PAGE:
Vol. 9 No. 1 (2020) – Aesthetic Intersections 3
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Morana Alač, Yelena Gluzman, Tiffany Aflatoun, Adil Bari, Buhang Jing, and German Mozqueda
Discussions of the problematic relationship between AI and society have recently only heightened. These discussions, nevertheless, remain partial until they take into account how we live with AI technologies in the unremarkable circumstances of our everyday affairs. In arguing for the importance of such a “noticing,” this article centers on the internet of things and associated digital voice assistants (DVAs). These commercial social robots, designed as conversation-oriented devices, manifest their incompleteness in their need for other voices. Paying attention to that relationality at an embodied scale of analysis brings up our involvement in situated interactional production, while also manifesting its reciprocal character. This not only puts into question the conviction of DVA designers that these gadgets will generate effects of presence in relation to an intentional mind, but also gives us the resources to resist a parallel return to the individual that more often transpires in the discussions of the problematic relationship between AI and society. We practice this resistance by evoking efforts in distributed cognition and the extended mind hypothesis, but we also go beyond the instrumentalist reasoning that primarily recognizes the world as carved into convenient tools that can extend our cognition. To do so we focus on the achieved quality of bodies and environments—two constitutive elements of DVA technology—thereby pointing out how the self in the context of the voiced AI importantly derives from the openness between humans and machines in the interactional scenes of which they are a part.
Collision. Voices of Water (pp. 55-67)
This Collision discusses the cyanotypes produced by photographer Meghann Riepenhoff, in particular those in the Littoral Drift project; these cyanotypes are direct positive prints produced from the action of seawater washing over photo-sensitive paper placed at shorelines in the United States. I discuss these images and the cyanotype process Riepenhoff uses to produce these. I then discuss philosopher Fred Evans’s concept of “voice” and its contemporary extension to nonhuman others. Arguing that an intermediate aesthetic intervention would assist Evans’s affordance of voice to nonhuman others, I position Riepenhoff as a facilitator of the sounding of wind, water, salt, sand, and chemicals expressed in the cyanotype process. I conclude by linking the Littoral Drift series and Riepenhoff’s prospective position of facilitator to recent aesthetic and ontological meditations on the Anthropocene, that epoch of geologic time in which human activity is the primary shaping force on the earth; I situate Riepenhoff’s work in conversation with insights from Joanna Zylinska’s account of nonhuman photography and Jane Bennett’s vital materialism.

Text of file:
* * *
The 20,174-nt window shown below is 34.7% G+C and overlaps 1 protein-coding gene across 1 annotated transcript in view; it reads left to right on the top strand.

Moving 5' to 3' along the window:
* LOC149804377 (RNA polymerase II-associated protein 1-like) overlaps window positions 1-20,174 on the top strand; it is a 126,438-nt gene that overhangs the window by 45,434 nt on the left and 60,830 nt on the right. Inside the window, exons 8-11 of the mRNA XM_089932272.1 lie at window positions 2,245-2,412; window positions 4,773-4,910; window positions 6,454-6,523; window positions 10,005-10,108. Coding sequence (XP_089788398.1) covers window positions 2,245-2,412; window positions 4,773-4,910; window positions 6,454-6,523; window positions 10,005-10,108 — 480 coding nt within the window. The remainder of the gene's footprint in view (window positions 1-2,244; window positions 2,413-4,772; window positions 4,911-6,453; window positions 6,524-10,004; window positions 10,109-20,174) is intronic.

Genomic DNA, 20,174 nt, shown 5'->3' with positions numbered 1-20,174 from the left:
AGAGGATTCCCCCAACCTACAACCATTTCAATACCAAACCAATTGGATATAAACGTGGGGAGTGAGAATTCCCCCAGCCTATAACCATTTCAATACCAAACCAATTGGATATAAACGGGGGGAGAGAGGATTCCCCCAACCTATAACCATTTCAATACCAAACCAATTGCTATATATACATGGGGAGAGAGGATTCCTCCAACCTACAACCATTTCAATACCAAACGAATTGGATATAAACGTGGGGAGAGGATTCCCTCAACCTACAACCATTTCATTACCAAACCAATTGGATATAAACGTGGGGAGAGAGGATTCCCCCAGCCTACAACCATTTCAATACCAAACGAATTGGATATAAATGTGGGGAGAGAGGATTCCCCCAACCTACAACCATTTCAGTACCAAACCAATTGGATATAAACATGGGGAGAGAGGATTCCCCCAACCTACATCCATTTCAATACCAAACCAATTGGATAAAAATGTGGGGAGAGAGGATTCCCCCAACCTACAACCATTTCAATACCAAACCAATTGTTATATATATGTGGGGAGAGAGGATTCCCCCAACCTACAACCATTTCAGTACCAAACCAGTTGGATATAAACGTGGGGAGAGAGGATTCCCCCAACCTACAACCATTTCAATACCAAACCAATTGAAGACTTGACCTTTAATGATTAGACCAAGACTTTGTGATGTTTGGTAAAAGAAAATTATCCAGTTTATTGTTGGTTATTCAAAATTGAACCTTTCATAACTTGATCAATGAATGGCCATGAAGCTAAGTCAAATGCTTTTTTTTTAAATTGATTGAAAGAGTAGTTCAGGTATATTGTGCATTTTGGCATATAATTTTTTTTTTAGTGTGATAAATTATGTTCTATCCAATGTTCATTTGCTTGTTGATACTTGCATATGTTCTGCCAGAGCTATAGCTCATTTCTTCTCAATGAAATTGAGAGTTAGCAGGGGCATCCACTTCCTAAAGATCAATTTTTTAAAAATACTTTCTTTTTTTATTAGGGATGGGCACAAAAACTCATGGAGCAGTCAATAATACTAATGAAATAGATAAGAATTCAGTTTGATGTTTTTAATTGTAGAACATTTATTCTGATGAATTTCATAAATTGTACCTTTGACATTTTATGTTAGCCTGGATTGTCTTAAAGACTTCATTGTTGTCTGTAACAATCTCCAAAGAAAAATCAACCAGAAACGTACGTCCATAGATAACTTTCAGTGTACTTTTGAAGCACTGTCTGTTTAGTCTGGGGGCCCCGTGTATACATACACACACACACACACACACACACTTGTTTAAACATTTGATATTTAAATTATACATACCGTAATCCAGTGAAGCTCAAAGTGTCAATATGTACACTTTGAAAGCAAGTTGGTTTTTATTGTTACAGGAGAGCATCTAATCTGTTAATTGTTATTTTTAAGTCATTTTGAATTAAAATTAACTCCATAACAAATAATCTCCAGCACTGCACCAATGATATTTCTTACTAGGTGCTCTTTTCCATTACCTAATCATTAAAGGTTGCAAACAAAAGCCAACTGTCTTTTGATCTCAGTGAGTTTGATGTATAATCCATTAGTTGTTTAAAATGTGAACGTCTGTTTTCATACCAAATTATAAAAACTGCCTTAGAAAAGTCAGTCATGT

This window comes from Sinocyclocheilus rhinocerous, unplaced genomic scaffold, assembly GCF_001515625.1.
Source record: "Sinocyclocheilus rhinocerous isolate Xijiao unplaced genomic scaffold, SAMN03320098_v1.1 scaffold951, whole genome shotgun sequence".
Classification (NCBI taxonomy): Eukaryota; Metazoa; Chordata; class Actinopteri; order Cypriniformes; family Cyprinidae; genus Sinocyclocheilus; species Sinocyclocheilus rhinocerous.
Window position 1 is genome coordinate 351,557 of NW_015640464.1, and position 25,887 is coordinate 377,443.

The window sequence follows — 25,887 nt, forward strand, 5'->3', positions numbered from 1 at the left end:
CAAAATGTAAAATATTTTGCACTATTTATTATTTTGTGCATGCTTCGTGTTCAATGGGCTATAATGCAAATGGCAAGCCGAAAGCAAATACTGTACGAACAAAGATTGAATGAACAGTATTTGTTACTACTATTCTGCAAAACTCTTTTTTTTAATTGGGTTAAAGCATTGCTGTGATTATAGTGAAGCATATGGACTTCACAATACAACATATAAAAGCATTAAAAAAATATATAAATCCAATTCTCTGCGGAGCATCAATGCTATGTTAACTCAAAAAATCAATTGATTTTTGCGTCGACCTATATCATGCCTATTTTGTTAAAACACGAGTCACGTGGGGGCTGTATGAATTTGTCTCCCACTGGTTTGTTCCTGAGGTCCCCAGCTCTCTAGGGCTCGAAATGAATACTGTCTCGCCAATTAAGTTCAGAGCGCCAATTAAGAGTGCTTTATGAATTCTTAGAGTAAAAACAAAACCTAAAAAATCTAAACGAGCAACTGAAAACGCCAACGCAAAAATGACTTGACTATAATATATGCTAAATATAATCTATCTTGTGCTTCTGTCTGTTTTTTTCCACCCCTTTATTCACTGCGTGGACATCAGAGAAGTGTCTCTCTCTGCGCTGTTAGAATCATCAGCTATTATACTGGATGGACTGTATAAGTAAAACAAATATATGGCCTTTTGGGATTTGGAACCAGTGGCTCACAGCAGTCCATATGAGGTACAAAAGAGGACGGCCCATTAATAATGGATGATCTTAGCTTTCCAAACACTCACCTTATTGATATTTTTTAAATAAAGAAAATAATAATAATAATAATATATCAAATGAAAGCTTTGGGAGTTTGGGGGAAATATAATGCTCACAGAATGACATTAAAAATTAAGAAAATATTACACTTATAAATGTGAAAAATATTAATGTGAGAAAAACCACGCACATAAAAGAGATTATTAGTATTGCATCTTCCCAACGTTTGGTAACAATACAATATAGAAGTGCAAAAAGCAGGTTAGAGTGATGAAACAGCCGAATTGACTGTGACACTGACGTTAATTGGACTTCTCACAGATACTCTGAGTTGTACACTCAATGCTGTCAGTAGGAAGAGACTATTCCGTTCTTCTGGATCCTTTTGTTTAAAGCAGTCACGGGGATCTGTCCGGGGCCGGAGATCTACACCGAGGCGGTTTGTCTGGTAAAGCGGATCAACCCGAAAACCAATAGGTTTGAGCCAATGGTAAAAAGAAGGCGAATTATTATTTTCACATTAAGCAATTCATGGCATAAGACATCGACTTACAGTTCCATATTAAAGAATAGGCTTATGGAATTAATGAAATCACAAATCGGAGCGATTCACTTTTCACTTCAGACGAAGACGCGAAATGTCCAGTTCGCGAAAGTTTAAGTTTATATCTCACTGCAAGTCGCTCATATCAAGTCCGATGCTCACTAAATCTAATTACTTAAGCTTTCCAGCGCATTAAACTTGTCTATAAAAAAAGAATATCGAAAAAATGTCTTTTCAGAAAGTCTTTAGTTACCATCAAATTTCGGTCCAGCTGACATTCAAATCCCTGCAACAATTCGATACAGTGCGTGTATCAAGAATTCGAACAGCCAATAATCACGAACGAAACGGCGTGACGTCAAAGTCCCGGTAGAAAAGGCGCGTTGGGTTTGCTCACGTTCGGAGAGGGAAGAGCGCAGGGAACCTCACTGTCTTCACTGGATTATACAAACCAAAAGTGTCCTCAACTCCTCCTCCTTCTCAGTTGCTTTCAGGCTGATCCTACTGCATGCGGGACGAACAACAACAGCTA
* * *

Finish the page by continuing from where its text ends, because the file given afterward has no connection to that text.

Moniza Rizzini Ansari
This article examines the so-called “digital inclusion” of favelas of Rio de Janeiro, Brazil. By investigating the proliferation of information and digital media technologies in informal settlements, I highlight their ambiguous role in constructing a socio-spatial dynamic and argue that these technologies contribute to the formation of renewed regimes of visuality that shape ways of seeing poverty in the urban space. Drawing from a range of scholarship, including aesthetics, critical geography and digital humanities, this article suggests that the framework of digital inclusion mobilizes a scopic process through which favelas are framed by an external gaze: the spectator outside. This process is explored through the ways in which digital technologies provide new immersive experiences into territories of poverty, thereby feeding the outsider’s gaze of “fascination with the poor.” The article proposes a reflection about the implications of such a gaze to populations identified as “the poor” and territories identified as “marginal.”
Nick Deakin and James Dyer
Collision. Everyday Graphic Design (pp. 94-102)
In this brief Collision, we explore a tension between the contemporary graphic designer David Carson and the 1960s artist Jacques Villeglé, an artist Carson has never heard of. We claim that Villeglé’s work celebrates the irregularities of what could be considered mundane ad hoc street performances. In contrast, Carson more or less detaches his work from that seamy reality of the banal by reducing the inherent complexity of the everyday into ideal assemblages of image-and-text. By highlighting this awkward difference between an ideal designerly intention and a grubbier everyday reality, we stimulate appetites for more realist-inspired discourses of graphic design.